Pico Iyer’s humble Let’s Go beginnings

If you’ve ever read Pico Iyer, you’ll know that he is one of those rare, wonderfully eloquent travel writers who can really nail a destination and make you feel as though you were there.

What you probably don’t know about Pico, however, is that he began his career writing for Let’s Go–the ubiquitous publication so often clutched by young Americans backpacking through Europe.

Pico was at Harvard University studying Old English when his calling in life came in the form of a flyer posted on the campus seeking writers for the series (the books are written entirely by Harvard students). He quickly applied and was soon on his way with $1,400 to get him through 70 days of research.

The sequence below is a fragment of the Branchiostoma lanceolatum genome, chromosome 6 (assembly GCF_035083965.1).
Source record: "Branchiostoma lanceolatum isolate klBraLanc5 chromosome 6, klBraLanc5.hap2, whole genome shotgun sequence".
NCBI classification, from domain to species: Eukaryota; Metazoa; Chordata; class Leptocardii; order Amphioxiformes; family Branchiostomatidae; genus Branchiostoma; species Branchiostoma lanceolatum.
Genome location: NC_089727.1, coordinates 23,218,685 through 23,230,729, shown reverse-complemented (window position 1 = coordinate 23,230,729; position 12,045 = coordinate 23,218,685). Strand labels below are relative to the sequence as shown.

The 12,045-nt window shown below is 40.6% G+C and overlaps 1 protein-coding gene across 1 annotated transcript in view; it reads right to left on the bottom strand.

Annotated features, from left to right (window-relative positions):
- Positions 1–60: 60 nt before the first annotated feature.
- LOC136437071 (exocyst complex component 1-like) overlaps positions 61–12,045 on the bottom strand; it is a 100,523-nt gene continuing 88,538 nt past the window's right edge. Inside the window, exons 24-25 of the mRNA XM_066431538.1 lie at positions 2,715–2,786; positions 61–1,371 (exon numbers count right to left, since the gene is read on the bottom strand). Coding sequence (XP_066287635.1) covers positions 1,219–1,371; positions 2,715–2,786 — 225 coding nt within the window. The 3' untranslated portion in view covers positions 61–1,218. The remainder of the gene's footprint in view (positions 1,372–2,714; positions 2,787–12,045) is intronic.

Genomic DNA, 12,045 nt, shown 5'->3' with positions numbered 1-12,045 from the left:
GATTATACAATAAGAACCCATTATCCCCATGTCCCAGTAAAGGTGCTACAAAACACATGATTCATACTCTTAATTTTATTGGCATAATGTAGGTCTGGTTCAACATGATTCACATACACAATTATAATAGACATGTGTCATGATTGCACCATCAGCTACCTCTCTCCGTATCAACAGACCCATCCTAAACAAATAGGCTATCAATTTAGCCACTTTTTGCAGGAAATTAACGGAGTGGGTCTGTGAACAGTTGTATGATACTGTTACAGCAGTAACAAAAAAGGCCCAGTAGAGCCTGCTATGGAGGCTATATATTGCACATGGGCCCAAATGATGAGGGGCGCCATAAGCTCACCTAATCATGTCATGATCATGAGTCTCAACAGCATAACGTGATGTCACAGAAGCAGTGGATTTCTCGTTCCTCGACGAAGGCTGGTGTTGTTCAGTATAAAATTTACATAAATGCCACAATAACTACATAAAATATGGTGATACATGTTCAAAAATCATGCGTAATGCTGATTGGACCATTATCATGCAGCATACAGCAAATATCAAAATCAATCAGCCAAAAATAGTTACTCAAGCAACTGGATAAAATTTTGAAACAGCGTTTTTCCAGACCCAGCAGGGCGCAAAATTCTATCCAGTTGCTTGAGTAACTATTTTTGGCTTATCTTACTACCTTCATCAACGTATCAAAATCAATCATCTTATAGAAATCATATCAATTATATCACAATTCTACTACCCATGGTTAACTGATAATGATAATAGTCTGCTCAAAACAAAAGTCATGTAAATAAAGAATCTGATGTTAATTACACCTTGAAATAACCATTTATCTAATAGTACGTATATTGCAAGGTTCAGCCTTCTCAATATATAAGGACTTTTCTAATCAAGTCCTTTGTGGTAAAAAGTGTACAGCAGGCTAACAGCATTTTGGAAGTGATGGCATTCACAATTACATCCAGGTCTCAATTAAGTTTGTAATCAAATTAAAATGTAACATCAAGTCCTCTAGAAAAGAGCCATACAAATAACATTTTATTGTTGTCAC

According to a great article Pico recently penned for Condé Nast Traveler, writing for the budget publication, “was the best vocational training I ever had, a crash course in all kinds of lessons learned on the fly, and a perfect illustration of the ancient Calvinist truth that life and a free lunch are rarely well acquainted.”

The hardest lesson learned by a 20-something Harvard student studying Old English, however, was “that what a reader of any guidebook wants is not a wise guy’s 20-page treatise on Art versus Nature in the Cotswolds but the dirt on whether that grimy curry house is less poisonous than the grease-stained burger stand down the street.”

And that’s why we love Let’s Go when we’re students, and Pico’s subsequent books when we’re adults.